Changes urged in Geneva deal

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SARAJEVO - The Bosnian President, Alija Izetbegovic, told parliament yesterday that the Geneva peace deal was unacceptable in its current form and that talks must continue. He told more than 200 members of Bosnia's assembly of parliamentarians, army officers and other public figures meeting in Sarejevo's shell-scarred Holiday Inn hotel that the plan could be a good foundation for future talks but it was clear some changes had to be made.

The assembly postponed a vote until today. A committee of representatives from eight political parties will present a proposal on the peace plan. The Bosnian presidency also sacked its Croatian Prime Minister Mile Akmadzic, withdrawing his mandate following a decision by the Bosnian Croat political party, the Croatian Democratic Union (HDZ), to pull its members out of the government and all official posts.

Earlier yesterday Mr Izetbegovic told delegates: 'I think we should be able to agree here on the following: that the Geneva talks should be continued and that the documents put forward at Geneva cannot be accepted but could be a good foundation to continue the negotiations.'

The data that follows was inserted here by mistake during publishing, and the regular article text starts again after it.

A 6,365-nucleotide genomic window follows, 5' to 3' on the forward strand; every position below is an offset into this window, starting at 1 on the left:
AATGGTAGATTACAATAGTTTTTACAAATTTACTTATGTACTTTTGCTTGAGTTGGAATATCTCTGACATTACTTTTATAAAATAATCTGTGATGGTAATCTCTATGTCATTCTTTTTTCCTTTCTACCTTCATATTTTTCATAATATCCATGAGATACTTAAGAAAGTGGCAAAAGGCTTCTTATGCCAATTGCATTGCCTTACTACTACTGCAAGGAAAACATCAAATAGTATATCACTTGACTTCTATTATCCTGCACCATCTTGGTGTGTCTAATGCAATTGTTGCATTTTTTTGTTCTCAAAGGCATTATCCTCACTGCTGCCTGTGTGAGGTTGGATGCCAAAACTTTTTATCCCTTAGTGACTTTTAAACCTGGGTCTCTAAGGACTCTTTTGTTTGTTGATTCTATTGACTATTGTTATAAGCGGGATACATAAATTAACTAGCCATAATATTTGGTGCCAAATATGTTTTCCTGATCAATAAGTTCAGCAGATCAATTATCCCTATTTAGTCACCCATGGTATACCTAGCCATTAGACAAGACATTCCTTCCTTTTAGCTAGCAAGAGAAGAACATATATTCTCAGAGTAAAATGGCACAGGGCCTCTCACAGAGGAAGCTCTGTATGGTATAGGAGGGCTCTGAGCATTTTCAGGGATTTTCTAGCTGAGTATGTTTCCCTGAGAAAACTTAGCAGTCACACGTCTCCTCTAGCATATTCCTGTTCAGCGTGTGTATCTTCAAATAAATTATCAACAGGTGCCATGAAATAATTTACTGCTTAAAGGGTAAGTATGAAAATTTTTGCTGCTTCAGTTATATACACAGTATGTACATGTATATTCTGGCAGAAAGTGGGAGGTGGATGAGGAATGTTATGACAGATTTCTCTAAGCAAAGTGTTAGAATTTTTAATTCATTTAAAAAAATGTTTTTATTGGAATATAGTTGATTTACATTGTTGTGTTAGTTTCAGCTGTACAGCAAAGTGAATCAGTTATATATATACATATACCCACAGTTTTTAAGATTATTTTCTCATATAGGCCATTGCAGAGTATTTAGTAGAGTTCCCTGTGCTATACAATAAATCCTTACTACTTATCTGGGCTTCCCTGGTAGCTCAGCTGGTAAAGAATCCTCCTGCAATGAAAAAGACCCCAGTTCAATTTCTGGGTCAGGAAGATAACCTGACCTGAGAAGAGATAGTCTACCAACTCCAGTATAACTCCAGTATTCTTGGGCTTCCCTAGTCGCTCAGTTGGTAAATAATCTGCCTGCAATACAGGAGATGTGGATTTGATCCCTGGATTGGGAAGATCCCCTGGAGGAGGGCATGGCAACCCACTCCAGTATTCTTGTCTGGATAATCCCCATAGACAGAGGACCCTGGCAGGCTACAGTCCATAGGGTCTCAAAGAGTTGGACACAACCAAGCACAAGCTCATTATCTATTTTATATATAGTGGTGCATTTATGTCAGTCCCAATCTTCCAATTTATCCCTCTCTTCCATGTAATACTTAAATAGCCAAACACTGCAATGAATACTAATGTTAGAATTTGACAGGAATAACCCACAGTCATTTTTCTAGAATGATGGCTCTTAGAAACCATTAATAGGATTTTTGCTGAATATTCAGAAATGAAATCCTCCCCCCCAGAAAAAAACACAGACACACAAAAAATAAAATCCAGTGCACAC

Mr Izetbegovic told the mainly Muslim assembly that it would no longer be possible to defend the concept of a united Bosnia. 'Our duty is to save what can be saved of Bosnia- Herzegovina. That is our task . . . The Bosnian delegation will insist that the talks continue and that the offered maps be modified.'

A decision to continue the Geneva talks is likely to prolong the conflict with Bosnia's Serbs, who have said they have made enough concessions at the negotiating table. Bosnia's Serbian and Croatian assemblies are also debating the peace plan this weekend before a scheduled return to the conference table in Geneva on Monday.

In Pale, the self-styled Bosnian Serb assembly adjourned its discussion of the Geneva peace plan until today without casting a final vote on whether to accept it. The peace plan recognises their republic but forces them to relinquish pockets of historically Serbian land. The leadership pressed members of the Bosnian Serb parliament to accept the plan.

The Bosnian Serb leader, Radovan Karadzic, has endorsed the plan, and he said yesterday that the dominant Serbian Democratic Party also backed it. But hardliners in the assembly have vowed to fight it, arguing that its provision to reduce Serbian territory to 52 per cent of Bosnia from the 70 per cent its forces now control betrays thousands of their kin.